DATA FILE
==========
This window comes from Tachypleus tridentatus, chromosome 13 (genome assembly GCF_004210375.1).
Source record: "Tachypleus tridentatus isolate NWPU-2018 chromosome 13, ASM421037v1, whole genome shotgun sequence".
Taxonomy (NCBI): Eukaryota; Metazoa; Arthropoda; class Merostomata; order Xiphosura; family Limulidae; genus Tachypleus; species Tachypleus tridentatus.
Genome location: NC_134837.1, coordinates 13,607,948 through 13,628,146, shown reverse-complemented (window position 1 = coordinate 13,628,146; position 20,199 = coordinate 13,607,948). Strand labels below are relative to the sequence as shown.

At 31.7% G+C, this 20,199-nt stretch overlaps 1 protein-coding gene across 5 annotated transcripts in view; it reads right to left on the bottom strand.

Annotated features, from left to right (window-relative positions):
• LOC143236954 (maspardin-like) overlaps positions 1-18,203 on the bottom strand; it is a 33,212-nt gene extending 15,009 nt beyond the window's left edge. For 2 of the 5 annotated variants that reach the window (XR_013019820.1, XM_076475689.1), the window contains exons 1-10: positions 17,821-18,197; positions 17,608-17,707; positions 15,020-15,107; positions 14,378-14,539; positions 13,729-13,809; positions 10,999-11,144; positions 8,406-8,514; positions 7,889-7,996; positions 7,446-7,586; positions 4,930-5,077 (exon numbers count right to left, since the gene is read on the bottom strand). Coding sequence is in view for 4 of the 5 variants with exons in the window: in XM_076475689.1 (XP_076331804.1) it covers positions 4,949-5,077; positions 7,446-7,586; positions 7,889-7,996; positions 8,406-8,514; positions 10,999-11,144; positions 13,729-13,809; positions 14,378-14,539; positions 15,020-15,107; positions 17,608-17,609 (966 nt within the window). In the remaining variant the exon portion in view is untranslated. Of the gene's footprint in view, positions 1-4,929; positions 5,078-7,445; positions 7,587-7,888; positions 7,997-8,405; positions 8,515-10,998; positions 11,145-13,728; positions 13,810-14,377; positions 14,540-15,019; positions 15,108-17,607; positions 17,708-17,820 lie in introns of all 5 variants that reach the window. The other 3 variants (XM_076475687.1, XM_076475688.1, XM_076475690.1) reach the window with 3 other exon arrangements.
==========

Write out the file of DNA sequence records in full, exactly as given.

This window comes from Tachypleus tridentatus, chromosome 13 (genome assembly GCF_004210375.1).
Source record: "Tachypleus tridentatus isolate NWPU-2018 chromosome 13, ASM421037v1, whole genome shotgun sequence".
Taxonomy (NCBI): Eukaryota; Metazoa; Arthropoda; class Merostomata; order Xiphosura; family Limulidae; genus Tachypleus; species Tachypleus tridentatus.
Genome location: NC_134837.1, coordinates 13,607,948 through 13,628,146, shown reverse-complemented (window position 1 = coordinate 13,628,146; position 20,199 = coordinate 13,607,948). Strand labels below are relative to the sequence as shown.

At 31.7% G+C, this 20,199-nt stretch overlaps 1 protein-coding gene across 5 annotated transcripts in view; it reads right to left on the bottom strand.

Annotated features, from left to right (window-relative positions):
• LOC143236954 (maspardin-like) overlaps positions 1-18,203 on the bottom strand; it is a 33,212-nt gene extending 15,009 nt beyond the window's left edge. For 2 of the 5 annotated variants that reach the window (XR_013019820.1, XM_076475689.1), the window contains exons 1-10: positions 17,821-18,197; positions 17,608-17,707; positions 15,020-15,107; positions 14,378-14,539; positions 13,729-13,809; positions 10,999-11,144; positions 8,406-8,514; positions 7,889-7,996; positions 7,446-7,586; positions 4,930-5,077 (exon numbers count right to left, since the gene is read on the bottom strand). Coding sequence is in view for 4 of the 5 variants with exons in the window: in XM_076475689.1 (XP_076331804.1) it covers positions 4,949-5,077; positions 7,446-7,586; positions 7,889-7,996; positions 8,406-8,514; positions 10,999-11,144; positions 13,729-13,809; positions 14,378-14,539; positions 15,020-15,107; positions 17,608-17,609 (966 nt within the window). In the remaining variant the exon portion in view is untranslated. Of the gene's footprint in view, positions 1-4,929; positions 5,078-7,445; positions 7,587-7,888; positions 7,997-8,405; positions 8,515-10,998; positions 11,145-13,728; positions 13,810-14,377; positions 14,540-15,019; positions 15,108-17,607; positions 17,708-17,820 lie in introns of all 5 variants that reach the window. The other 3 variants (XM_076475687.1, XM_076475688.1, XM_076475690.1) reach the window with 3 other exon arrangements.